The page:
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The Apothecary, 1013 7th St, NW

Remaining Performances:

Friday, July 15 at 8:15 p.m. Saturday, July 16 at 4 p.m. Sunday, July 17 at 2 p.m. Sunday, July 17 at 8:30 p.m.

They say: “Pi explores the world and examines life’s mysteries through a lens of wonder. Their comedic theatre uses acrobatics, juggling, eccentric dance, music, improvisation, puppetry and feats of incredible strength and stupidity, to create a no-holds-barred brawl for licks and laughs. “

Adam’s Take: Send in the clowns.  From where, you wonder?  No, not Capitol Hill.  Ha ha.  San Francisco, of course.  Or, more precisely, the Clown Conservatory of San Francisco whence the three men that make up Pi: The Physical Comedy Troupe all graduated with honors.  Their tuition money (not to mention all of those late-night study sessions) was apparently well worth it.  These are clowns tried and true who could make a cranky old grump put on a smile, or force an audience member to realize the joys of self-humiliation.

These clowns know how to pull out all the stops. Almost all of the classic clown tricks are included. Juggling, sock puppets, and acrobatics to name but a few. The unicycle and squirting flower lapel seemed to be the only ones missing. It was at times, literally, a balancing act, as all of this was squeezed in to an hour performance. Adorned with red rubber noses, they even could muster the look of your traditional Oleg Popov-inspired clown (despite foregoing the oversized shoes for a pair of red sneakers).

But they also effectively used their very different physiques and personas to add a few more unexpected laughs. Jon Deline, whose alias is “Monster Strong,” is not afraid to flex his muscles.  Andrew P. “The Stick” Quick, on the other hand, has no muscles. Together those overt differences make up the yin and yang of the show. The glue who provided needed relief when the contrast between Deline and Quick was just a bit too stark was Bruce Glaseroff.  From photo finish horse races to slow motion wrestling, the acting is impressive. The dialogue is minimal, but the sheer physical actions are so expressive that it communicates everything that needs to be said. It is a testament to their abilities as clowns that they can be so humorous despite speaking so few words.  There were some unexpected moments—-mostly when Delice displayed his more emotional side, belting out A Total Eclipse of the Heart or demonstrating a few of his belly dancing moves.  These were not episodes of brilliance, but amusing they were.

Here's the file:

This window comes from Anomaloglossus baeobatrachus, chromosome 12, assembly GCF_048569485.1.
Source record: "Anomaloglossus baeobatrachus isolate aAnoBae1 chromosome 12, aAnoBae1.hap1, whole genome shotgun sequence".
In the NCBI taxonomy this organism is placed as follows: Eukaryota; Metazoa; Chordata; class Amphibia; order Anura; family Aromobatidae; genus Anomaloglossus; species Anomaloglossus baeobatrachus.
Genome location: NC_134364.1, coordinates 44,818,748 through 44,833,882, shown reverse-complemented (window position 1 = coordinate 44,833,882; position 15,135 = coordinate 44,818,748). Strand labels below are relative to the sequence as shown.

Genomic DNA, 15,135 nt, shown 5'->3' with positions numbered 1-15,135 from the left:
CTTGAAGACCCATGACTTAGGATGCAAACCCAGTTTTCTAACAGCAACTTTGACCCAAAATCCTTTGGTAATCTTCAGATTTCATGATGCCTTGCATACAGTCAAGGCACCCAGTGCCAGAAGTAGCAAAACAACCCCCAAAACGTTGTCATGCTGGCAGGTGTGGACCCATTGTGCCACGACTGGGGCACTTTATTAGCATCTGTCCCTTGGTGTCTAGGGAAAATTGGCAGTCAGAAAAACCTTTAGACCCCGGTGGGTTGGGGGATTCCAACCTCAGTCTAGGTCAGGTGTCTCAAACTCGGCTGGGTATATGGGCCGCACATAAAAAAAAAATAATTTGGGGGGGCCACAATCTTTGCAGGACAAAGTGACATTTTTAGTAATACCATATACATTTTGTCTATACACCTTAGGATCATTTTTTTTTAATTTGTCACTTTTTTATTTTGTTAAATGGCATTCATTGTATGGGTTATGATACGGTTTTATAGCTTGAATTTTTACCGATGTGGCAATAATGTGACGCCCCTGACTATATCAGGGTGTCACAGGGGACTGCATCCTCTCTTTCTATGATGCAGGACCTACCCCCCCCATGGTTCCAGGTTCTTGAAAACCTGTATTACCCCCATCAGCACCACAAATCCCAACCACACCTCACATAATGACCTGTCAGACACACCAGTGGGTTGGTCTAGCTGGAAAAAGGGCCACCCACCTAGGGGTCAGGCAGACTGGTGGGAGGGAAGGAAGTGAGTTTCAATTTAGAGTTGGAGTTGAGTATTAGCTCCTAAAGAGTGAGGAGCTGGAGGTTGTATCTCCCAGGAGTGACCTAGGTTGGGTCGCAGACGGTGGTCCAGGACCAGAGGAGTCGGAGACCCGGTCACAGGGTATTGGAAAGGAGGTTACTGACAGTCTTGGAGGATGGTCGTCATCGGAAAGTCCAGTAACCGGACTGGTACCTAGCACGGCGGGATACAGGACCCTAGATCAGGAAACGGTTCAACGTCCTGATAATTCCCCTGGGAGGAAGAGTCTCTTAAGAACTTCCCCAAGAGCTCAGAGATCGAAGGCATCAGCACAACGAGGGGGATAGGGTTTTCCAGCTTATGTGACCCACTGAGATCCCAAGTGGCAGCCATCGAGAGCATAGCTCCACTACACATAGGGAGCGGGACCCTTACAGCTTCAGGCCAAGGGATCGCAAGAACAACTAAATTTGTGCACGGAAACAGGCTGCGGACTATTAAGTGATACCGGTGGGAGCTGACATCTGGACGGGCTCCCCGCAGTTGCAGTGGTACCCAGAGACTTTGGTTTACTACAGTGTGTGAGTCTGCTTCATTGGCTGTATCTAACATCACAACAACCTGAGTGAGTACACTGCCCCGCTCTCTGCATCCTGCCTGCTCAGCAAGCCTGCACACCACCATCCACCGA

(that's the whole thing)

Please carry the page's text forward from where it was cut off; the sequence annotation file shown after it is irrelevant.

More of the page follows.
What the performance lacked most of all was cohesion. Perhaps that might be an absurd request for a group of clowns whose silliness and self-proclaimed stupidity is their trademark. The quick jumping from one short piece to the next (while killing any moments of boredom before they could linger) made it hard to appreciate the show for anything more than slapstick comedy that will make you laugh and then consider what you should order at that neat tent bar down the street. Next time the members of Pi should try to put their comedic vignettes together to show precisely that clowns do have some interesting thoughts to share, even if we are too busy laughing to know for sure.

Too frequently, though, we see clowns hanging around the park on their own, separated from their colleagues.  It is a nice change to see a group of clowns together at last.  It is a rule of thumb that three clowns will always be funnier than one, and hands down it has proven true yet again.

See it if: You have thought long and hard about clown college but are wondering if it is the right career step to take during a recession.

Skip it if: Coulrophobia is more than just a word to you—-it is a fact of life.